Disability employment gap has been a huge waste of disabled people’s talent and potential - Scope

Posted On: 
1st December 2017

For the last ten years, the gap between the employment rate of disabled people and non-disabled people hasn’t closed, says Scope CEO Mark Atkinson.

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This is an important week for the more than one million disabled people across the UK who want to work but are currently unable to.

That’s because the Government have just set out its plan on how it aims to support more disabled people to enter and stay in work.

This is a welcome moment in parliament, and a reminder to the Westminster Village that whilst talk of Brexit and gloomy budgets are fashionable and headline-grabbing, it is announcements such as the Work and Pensions Secretary’s this week that are equally important.

At Scope, we know that employment can be a lifeline for disabled people. It’s vital in bring about everyday equality and it’s vital to independence for disabled people.

Yet as we face the reality of economic growth forecasts revised down and productivity levels remaining stubbornly low, new thinking is needed as to how we address the problem.

Unleashing the potential of disabled employees is one way of doing this. At present, we know that there are one million disabled people who can and want to work. Yet too many face barriers to entering, staying and progressing in work. And for the last ten years, the gap between the employment rate of disabled people and non-disabled people hasn’t closed remaining stuck at 30 percentage points.

This is a huge waste of disabled people’s talent and potential. And it’s bad for disabled people and bad for business.

Scope welcomes the Government’s recognition that the Work Capability Assessment is not fit for purpose. As consultation begins on what should come next, Scope is clear that the Government must replace the WCA with a new assessment which more accurately recognises the barriers disabled people face to entering and staying in work.

Alongside this reform, the Government announcement that there are a series of proposals for testing out new ways of offering support to disabled people to move in to work is welcome and much needed.

Instigating a trial of personal budgets for employment support and testing out an offer of voluntary employment support for people in the support group of Employment and Support Allowance is the right way forward.

Importantly, this idea could ensure disabled people get the tailored support they need to get into employment and meet their career aspirations. It is important that any engagement with employment support has no impact on the financial support an individual receives.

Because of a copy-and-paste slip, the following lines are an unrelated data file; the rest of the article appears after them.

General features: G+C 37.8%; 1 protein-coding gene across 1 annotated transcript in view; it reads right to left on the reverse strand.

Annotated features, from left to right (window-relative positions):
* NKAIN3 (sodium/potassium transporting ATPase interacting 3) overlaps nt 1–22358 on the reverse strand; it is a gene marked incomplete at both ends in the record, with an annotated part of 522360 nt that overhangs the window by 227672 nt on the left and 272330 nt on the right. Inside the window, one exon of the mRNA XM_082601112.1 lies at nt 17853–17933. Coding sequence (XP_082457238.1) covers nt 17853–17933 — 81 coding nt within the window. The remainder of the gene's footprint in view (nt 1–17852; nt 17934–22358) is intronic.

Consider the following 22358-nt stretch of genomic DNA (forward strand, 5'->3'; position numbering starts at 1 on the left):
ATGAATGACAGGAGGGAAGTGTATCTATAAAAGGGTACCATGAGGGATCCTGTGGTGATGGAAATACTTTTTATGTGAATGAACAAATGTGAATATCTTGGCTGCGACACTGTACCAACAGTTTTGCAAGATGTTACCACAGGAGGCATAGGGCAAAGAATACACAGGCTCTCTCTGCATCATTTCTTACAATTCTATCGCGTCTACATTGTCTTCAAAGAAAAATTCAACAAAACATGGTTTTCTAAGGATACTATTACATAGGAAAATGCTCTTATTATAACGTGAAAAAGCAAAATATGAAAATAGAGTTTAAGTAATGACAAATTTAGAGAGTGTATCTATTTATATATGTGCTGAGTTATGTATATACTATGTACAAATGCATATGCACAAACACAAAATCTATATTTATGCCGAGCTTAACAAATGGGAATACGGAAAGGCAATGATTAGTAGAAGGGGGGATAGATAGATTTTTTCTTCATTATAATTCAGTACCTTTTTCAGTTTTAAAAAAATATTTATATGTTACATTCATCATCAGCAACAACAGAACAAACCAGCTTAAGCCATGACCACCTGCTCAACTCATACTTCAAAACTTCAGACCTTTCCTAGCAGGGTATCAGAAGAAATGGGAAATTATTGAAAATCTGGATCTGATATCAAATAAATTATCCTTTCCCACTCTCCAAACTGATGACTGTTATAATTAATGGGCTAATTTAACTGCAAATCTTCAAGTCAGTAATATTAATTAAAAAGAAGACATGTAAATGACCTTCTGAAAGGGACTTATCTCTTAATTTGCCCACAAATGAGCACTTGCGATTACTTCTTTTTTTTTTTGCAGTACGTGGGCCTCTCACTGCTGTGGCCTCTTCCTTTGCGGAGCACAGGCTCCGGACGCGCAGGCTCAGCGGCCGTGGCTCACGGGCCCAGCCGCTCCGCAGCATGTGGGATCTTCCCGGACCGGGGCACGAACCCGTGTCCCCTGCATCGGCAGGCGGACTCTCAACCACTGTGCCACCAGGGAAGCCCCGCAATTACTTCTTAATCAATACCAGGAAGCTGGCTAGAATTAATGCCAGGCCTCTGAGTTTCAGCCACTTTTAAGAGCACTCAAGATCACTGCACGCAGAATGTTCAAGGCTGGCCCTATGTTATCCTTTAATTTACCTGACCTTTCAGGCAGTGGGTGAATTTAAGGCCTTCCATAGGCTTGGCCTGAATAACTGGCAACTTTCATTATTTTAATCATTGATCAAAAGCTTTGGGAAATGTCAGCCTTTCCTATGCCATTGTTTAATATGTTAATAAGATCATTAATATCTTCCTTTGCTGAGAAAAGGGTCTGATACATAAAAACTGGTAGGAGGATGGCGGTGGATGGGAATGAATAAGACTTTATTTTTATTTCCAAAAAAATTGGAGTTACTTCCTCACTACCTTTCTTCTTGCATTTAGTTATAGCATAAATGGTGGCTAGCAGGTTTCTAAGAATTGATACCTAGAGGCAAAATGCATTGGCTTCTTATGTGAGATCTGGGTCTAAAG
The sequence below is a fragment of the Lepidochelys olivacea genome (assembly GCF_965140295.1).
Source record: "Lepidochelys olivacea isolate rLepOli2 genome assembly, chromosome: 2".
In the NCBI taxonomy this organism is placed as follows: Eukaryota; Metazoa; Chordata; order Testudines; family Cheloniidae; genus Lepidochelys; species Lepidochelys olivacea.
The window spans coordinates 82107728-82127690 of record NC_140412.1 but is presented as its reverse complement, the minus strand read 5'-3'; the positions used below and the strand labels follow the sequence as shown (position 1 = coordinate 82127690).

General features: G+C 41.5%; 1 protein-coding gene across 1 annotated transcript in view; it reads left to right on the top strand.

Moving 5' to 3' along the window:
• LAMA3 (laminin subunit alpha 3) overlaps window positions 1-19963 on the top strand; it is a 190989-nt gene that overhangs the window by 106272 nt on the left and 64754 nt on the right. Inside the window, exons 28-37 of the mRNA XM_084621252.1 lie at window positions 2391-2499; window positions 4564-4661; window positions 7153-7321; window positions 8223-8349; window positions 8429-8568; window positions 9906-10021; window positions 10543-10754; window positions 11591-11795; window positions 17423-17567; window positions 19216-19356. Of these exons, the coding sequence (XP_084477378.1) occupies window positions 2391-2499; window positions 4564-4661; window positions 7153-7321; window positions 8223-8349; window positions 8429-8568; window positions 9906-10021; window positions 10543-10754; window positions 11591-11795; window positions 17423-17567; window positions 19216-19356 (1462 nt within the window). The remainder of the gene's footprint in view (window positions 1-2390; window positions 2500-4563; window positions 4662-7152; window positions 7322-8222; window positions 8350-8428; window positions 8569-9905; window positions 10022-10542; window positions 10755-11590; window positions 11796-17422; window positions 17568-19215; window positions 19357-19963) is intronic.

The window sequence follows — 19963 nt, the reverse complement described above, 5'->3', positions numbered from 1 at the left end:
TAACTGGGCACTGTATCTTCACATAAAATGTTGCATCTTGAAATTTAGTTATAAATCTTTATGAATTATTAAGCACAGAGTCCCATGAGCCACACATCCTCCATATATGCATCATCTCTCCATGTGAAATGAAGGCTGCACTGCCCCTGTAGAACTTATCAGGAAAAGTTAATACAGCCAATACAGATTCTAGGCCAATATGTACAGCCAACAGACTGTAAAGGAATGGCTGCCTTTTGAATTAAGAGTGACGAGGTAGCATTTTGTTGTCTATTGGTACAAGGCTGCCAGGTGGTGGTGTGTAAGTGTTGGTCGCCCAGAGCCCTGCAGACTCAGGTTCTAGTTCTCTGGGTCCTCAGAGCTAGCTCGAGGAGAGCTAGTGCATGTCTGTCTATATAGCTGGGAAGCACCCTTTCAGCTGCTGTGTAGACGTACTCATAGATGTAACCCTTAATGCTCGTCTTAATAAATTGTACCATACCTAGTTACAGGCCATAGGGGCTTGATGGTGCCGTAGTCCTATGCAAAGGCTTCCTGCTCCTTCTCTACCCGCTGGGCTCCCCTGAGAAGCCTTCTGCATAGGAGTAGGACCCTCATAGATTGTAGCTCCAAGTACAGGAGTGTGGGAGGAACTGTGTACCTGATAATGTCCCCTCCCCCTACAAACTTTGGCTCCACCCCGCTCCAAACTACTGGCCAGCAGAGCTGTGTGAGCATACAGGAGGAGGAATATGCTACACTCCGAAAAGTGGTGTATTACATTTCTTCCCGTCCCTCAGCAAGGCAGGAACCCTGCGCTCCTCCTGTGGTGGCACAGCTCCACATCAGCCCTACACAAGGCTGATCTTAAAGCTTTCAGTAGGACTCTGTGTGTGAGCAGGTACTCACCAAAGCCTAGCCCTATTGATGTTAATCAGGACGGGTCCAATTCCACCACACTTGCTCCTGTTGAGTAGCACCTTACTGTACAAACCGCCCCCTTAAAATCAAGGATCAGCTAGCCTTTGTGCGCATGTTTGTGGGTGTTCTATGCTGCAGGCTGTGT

Government won’t be able to fix the problems disabled people face entering into employment on their own. They need the buy in of businesses. That’s why we are pleased that Scope’s call for employers to publish more information on the number of disabled people they employ is a reform the Government is seriously considering.

We think this is positive news. It will help to give employers a better sense of areas where they’re doing well at recruiting and retraining disabled staff, and areas they need to look at where disabled people are underrepresented.

Crucially, the Government says it plans to radically improve the Access to Work scheme. This service provides essential resources and support that disabled people need to do their jobs.

It can make a huge difference to working disabled people, but we know that disabled people can face sometimes face issues with the scheme, such as delays in getting support, or loss of their package of support if they change role within the same organisation.

The Government has proposed changes to improve the delivery of the scheme. However, it is crucial the Government invests in Access to Work so that a greater number of disabled people can benefit from the scheme to help them stay in work.

Finally, the Government recognises that there needs to be more flexibility for employers too, so there is also a commitment to consult on Statutory Sick Pay (SSP). This is money paid by an employer to their employee while they are off sick, either instead of, or after, occupational sick pay.

The Government’s proposal would help to increase disabled people’s income during a phased return to work after a period of sickness absence.

Like on so many issues, the pace of change is never quick enough. The Prime Minister has said she is committed to tackling the ‘injustices that face disabled people who want to work’

It will be our job over the next three years to hold Government to their promises and ensure the consultations announced amount to the real change that is needed.